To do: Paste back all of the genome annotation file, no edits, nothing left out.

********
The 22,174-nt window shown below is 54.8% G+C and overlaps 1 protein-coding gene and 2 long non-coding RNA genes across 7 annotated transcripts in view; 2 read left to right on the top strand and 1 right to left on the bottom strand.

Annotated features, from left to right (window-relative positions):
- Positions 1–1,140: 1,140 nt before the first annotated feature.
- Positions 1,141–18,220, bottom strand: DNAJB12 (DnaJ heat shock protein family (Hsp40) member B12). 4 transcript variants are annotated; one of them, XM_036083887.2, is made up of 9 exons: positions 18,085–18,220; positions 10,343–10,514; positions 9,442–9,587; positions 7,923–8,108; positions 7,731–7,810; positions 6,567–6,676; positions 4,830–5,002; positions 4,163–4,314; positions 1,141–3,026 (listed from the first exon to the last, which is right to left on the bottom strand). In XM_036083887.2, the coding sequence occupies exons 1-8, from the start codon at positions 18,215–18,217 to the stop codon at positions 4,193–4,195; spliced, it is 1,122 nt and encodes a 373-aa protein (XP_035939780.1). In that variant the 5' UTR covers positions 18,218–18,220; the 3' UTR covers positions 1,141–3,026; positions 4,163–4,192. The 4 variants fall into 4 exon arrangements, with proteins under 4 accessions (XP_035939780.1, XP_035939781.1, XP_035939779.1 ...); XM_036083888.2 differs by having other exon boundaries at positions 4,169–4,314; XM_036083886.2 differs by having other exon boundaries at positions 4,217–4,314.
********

The 22,174-nt window shown below is 54.8% G+C and overlaps 1 protein-coding gene and 2 long non-coding RNA genes across 7 annotated transcripts in view; 2 read left to right on the top strand and 1 right to left on the bottom strand.

Annotated features, from left to right (window-relative positions):
- Positions 1–1,140: 1,140 nt before the first annotated feature.
- Positions 1,141–18,220, bottom strand: DNAJB12 (DnaJ heat shock protein family (Hsp40) member B12). 4 transcript variants are annotated; one of them, XM_036083887.2, is made up of 9 exons: positions 18,085–18,220; positions 10,343–10,514; positions 9,442–9,587; positions 7,923–8,108; positions 7,731–7,810; positions 6,567–6,676; positions 4,830–5,002; positions 4,163–4,314; positions 1,141–3,026 (listed from the first exon to the last, which is right to left on the bottom strand). In XM_036083887.2, the coding sequence occupies exons 1-8, from the start codon at positions 18,215–18,217 to the stop codon at positions 4,193–4,195; spliced, it is 1,122 nt and encodes a 373-aa protein (XP_035939780.1). In that variant the 5' UTR covers positions 18,218–18,220; the 3' UTR covers positions 1,141–3,026; positions 4,163–4,192. The 4 variants fall into 4 exon arrangements, with proteins under 4 accessions (XP_035939780.1, XP_035939781.1, XP_035939779.1 ...); XM_036083888.2 differs by having other exon boundaries at positions 4,169–4,314; XM_036083886.2 differs by having other exon boundaries at positions 4,217–4,314.